Crooked Rain, Crooked Rain: L.A.‘s Desert Origins – Pavement
When Crooked Rain, Crooked Rain was originally released in 1994, it was a revelation album for me. I was listening to waaaay too much Phish and MMW, if you know what I mean, and kind of thought that the last of the great American rock bands had died the month Kurt Cobain killed his own private Nirvana. I didn’t think that rock was dead. I knew it’d come back. Eventually. In the meantime, I figured I’d dedicate myself to the next great American movement, which – at the time – looked like it might stem from seeds planted in the Eco-Saloon at the Wetlands Preserve in Tribeca.
Well… the first, almost-disastrous notes of Crooked Rain, Crooked Rain royally fucked my plans. Rock was not dead. It did, however, retreat underground again, and that was fine since, after all, that’s where all the real action always was anyway. By the time I bought Crooked Rain, Crooked Rain, Pavement was already in full swing. They had yet to peak in popularity, though they’d already restored the credibility of indie rock. They weren’t even trying, and if they were, well, then they were deceptive marketing geniuses. More likely, the media picked up on their who-gives-a-fuck presentation and spun it as a story for the bored rock press.
Well…years later, while sipping tea at the Mercer Kitchen in SoHo, singer/guitarist Stephen Malkmus would tell me that much of that homegrown presentation (mainly, their raw studio sound) was more a result of budget restraints than any visceral urge, per se — although he did admit that the band felt an instinctual adverse reaction to all the "big sounding" albums that were being released at the time, with reverb on the drums and slick production throughout. Pavement didn't need to be slick. Its music wasn't about precision or plastic melodies that could be inoffensively broadcast in waiting rooms and shopping malls. Pavement's music relied on aesthetic guts and cerebral balls. It's what carries Crooked Rain, Crooked Rain.
Bryce Goggin did some mixing on the tracks, but the disc was otherwise mostly in the hands of the musicians. Pavement had recently dropped original drummer Gary Young and yet, around this time, they finally began to sound less like a jam session and more like an actual band. And in many ways Crooked Rain, Crooked Rain feels like the first actual Pavement album, despite the fact that their preliminary debut, Slanted and Enchanted was a formidable entrance.Well…that album is now a relic. Crooked Rain, Crooked Rain, however, remains a vibrant listen and contains many of Pavement’s greatest songs. So now, 10 years after its release, Matador Records has reissued a deluxe-edition titled Crooked Rain, Crooked Rain: L.A.‘s Desert Origins. This double-disc expansion features 49 songs. The original only had twelve. Eleven of these songs were previously unreleased in any form, and as the press release is pleased to point out, in a way you could say they form a lost Pavement album. Well…sure. The problem with most repackaged classics – including the Slanted and Enchanted reissue from 2002 – is that the "bonus" tracks are commonly salvaged from the cutting-room floor, or from trash bins or song dumpsters. There’s usually a mini live set of the album tracks – often faithful renderings – and then a bunch of works-in-progress or abandoned test runs. Songs that got discarded because they weren’t worthy enough the first time around. Or because their inclusion would’ve interrupted the album’s cohesiveness. They were ugly ducklings that didn’t belong here.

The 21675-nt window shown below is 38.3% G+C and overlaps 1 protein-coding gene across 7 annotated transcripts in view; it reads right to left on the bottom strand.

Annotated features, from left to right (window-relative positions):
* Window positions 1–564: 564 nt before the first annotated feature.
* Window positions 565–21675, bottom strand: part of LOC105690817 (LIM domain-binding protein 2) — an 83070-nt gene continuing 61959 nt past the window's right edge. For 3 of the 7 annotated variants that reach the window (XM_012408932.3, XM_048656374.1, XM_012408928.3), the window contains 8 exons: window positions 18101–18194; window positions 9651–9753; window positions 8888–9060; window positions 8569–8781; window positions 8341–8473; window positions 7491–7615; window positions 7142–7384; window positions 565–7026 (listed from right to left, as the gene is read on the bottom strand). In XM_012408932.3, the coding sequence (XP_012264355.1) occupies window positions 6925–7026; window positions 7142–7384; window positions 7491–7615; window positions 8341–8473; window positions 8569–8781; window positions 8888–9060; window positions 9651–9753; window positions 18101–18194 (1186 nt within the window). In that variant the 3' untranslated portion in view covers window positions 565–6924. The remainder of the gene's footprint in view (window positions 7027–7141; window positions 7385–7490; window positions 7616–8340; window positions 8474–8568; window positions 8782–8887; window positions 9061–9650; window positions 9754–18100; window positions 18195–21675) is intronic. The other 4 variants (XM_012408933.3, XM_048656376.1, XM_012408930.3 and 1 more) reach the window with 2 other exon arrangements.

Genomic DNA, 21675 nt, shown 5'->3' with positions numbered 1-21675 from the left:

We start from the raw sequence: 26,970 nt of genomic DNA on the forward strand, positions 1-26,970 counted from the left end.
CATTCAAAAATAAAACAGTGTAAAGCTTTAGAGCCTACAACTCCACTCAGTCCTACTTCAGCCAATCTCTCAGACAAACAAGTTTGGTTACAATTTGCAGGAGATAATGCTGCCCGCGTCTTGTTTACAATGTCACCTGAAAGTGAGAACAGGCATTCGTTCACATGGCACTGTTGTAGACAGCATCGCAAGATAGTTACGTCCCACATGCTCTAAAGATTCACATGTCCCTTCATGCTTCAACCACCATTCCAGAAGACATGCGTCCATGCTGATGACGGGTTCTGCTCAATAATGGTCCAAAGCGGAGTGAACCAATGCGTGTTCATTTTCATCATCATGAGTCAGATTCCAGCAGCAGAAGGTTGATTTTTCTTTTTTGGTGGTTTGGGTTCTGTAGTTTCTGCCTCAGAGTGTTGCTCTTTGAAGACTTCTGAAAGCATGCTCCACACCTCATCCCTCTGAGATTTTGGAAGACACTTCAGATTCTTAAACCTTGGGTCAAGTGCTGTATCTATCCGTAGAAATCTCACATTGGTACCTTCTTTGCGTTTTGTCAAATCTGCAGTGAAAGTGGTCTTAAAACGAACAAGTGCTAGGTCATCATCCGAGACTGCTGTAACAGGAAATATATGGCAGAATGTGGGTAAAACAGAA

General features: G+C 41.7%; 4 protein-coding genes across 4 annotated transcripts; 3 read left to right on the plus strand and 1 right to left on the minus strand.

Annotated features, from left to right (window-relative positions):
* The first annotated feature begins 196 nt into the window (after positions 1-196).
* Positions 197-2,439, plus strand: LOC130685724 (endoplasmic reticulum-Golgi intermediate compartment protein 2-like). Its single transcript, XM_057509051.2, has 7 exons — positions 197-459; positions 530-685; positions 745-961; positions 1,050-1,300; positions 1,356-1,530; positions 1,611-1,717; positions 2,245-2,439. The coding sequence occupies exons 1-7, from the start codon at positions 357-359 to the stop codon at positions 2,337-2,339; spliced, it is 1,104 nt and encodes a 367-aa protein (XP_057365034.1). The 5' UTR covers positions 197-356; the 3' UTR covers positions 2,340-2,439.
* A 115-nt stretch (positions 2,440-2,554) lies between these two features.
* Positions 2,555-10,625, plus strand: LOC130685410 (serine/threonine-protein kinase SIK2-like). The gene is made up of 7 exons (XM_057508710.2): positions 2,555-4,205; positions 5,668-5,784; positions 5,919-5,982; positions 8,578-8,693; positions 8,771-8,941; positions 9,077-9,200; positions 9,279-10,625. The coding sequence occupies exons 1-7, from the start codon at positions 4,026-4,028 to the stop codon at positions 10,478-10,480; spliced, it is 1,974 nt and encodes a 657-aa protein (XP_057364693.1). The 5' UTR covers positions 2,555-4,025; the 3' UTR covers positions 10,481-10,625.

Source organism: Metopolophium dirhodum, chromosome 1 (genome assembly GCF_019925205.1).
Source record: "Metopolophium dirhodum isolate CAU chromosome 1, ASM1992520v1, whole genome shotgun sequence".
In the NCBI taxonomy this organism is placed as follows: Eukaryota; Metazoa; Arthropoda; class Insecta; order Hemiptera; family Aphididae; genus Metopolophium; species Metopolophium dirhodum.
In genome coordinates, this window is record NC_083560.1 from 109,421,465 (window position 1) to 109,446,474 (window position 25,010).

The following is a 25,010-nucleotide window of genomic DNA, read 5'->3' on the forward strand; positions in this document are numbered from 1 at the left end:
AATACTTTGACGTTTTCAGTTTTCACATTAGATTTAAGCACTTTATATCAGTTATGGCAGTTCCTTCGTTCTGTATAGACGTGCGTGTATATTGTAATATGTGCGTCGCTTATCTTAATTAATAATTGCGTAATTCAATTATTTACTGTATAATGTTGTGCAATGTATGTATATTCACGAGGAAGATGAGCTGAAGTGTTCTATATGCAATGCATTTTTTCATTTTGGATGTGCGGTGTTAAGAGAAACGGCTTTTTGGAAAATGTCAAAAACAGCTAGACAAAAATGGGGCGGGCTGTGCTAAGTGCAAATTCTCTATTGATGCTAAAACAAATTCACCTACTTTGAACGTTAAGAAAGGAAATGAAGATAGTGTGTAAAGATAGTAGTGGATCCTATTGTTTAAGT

Well…expanding Crooked Rain, Crooked Rain, a five-star album that got it right the first time, faces all these challenges. It overcomes most of them and clumsily skirts around the others. I use the word "clumsily" in only the most endearing of ways, you know. Pavement always was one of those stumble-in-the-dark types, and these extra tracks, recorded during their honeymoon era, are no doubt clumsy, no doubt great.
Most of the additions on disc one are culled from various Crooked Rain, Crooked Rain-related EPs – what used to be called b-sides – including the slightly hilarious "Haunt You Down" and "Jam Kids." And then there’s the odd homage to R.E.M., "Unseen Power of the Picket Fence," that originally appeared on the benefit compilation No Alternative. Delightful, innit?
Why yes, it is.
Disc two is where it's at for the true Pavement fan though. The first eight tracks are all early demo songs from 1993 that the band recorded with Gary Young still on skins — the aborted portion of the Crooked Rain, Crooked Rain recording sessions. Fans of songs like "Range Life" and "Stop Breathing" will appreciate these baby versions for what they are. The next 12 tracks are from additional recording sessions, followed, naturally, by Peel Sessions. Some of these songs fans will recognize, others they won't. Some of the "new" songs are of the stream-of-consciousness sort that Pavement was legendary for being able to compose on the spot, including ad-libbed lyrics. Others are of the pre-written sort that could sit comfortably alongside any of the other material Pavement was producing in the mid-90s. Though still early in their career, they were a band that were easily on a creative plateau at this time, producing exciting, refreshing songs that were both psychedelic and heady, and yet, breezy enough to skate to. Delightful, innit?
Why yes, it is.